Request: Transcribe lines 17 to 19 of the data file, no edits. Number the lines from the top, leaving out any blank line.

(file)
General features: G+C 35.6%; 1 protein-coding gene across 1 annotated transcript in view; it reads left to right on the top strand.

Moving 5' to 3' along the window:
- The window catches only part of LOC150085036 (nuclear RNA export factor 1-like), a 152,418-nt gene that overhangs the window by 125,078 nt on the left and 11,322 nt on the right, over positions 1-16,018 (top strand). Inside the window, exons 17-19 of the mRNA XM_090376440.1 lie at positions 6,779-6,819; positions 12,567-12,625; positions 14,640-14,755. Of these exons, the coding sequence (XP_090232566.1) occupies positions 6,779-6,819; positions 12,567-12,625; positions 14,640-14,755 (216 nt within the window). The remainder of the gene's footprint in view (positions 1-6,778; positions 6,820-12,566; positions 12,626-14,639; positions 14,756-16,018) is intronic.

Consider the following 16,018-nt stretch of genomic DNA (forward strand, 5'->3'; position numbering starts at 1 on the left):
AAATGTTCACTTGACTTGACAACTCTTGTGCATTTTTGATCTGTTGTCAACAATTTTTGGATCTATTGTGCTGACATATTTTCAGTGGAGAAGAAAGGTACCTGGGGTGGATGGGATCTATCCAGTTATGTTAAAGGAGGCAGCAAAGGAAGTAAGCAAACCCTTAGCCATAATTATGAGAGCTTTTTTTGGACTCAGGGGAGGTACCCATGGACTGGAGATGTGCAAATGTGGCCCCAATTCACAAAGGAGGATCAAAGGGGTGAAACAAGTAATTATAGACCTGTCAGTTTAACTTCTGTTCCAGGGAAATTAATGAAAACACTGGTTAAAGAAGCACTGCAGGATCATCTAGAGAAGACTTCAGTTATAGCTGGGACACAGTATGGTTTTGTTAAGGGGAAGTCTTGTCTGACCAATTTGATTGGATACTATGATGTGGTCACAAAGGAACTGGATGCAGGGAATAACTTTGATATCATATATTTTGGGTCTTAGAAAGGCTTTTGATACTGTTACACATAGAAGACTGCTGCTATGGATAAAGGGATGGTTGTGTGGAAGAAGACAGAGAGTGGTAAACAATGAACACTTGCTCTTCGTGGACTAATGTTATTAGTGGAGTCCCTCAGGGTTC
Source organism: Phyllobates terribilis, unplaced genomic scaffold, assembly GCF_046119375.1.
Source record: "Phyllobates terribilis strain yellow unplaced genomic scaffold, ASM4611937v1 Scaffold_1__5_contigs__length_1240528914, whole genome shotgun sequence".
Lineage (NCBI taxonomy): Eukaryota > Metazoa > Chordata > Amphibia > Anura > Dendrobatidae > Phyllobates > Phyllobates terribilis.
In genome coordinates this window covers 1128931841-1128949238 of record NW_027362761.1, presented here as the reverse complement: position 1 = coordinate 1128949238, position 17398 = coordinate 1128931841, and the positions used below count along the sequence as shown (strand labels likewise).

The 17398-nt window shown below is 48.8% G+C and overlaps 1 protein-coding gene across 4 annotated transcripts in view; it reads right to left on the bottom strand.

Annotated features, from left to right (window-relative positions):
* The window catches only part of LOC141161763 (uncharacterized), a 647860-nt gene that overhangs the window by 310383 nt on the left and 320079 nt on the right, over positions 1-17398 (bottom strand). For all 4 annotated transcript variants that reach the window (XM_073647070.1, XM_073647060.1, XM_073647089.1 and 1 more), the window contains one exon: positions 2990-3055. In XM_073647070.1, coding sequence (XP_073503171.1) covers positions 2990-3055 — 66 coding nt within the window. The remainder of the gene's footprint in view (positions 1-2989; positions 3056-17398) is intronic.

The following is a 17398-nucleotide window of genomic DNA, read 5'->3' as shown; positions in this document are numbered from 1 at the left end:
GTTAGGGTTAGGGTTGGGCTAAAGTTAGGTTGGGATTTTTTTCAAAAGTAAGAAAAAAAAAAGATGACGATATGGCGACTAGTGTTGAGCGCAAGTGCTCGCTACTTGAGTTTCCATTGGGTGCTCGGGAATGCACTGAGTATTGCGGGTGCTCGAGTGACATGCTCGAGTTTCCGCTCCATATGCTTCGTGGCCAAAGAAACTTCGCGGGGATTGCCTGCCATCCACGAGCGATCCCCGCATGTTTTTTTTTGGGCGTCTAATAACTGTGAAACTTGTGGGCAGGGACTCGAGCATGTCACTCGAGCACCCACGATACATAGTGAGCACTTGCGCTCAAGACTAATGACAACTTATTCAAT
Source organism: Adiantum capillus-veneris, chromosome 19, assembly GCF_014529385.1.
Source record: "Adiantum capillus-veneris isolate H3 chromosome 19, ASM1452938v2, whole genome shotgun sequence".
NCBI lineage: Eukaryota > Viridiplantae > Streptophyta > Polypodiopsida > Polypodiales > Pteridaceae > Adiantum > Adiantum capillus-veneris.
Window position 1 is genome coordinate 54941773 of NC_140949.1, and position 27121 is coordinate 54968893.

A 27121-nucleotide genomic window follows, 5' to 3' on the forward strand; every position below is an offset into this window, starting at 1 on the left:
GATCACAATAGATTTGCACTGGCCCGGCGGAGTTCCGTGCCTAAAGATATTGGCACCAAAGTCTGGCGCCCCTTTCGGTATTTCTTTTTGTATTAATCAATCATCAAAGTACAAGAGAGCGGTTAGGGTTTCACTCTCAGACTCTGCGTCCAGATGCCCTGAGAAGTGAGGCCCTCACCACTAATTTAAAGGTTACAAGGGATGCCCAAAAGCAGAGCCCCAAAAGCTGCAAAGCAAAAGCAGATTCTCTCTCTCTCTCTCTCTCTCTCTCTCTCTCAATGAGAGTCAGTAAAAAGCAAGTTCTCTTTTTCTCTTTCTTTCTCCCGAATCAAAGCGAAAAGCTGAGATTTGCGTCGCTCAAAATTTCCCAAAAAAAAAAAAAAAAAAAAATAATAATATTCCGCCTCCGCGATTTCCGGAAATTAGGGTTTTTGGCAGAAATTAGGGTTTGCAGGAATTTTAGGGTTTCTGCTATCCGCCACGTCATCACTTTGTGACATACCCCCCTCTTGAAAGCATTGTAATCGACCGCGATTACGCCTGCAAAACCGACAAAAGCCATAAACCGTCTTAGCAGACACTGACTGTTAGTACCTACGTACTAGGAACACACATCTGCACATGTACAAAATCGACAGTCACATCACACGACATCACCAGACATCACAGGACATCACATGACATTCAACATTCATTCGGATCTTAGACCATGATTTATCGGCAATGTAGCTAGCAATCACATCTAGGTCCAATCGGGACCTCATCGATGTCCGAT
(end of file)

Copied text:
NCBI lineage: Eukaryota > Viridiplantae > Streptophyta > Polypodiopsida > Polypodiales > Pteridaceae > Adiantum > Adiantum capillus-veneris.
Window position 1 is genome coordinate 54941773 of NC_140949.1, and position 27121 is coordinate 54968893.

A 27121-nucleotide genomic window follows, 5' to 3' on the forward strand; every position below is an offset into this window, starting at 1 on the left: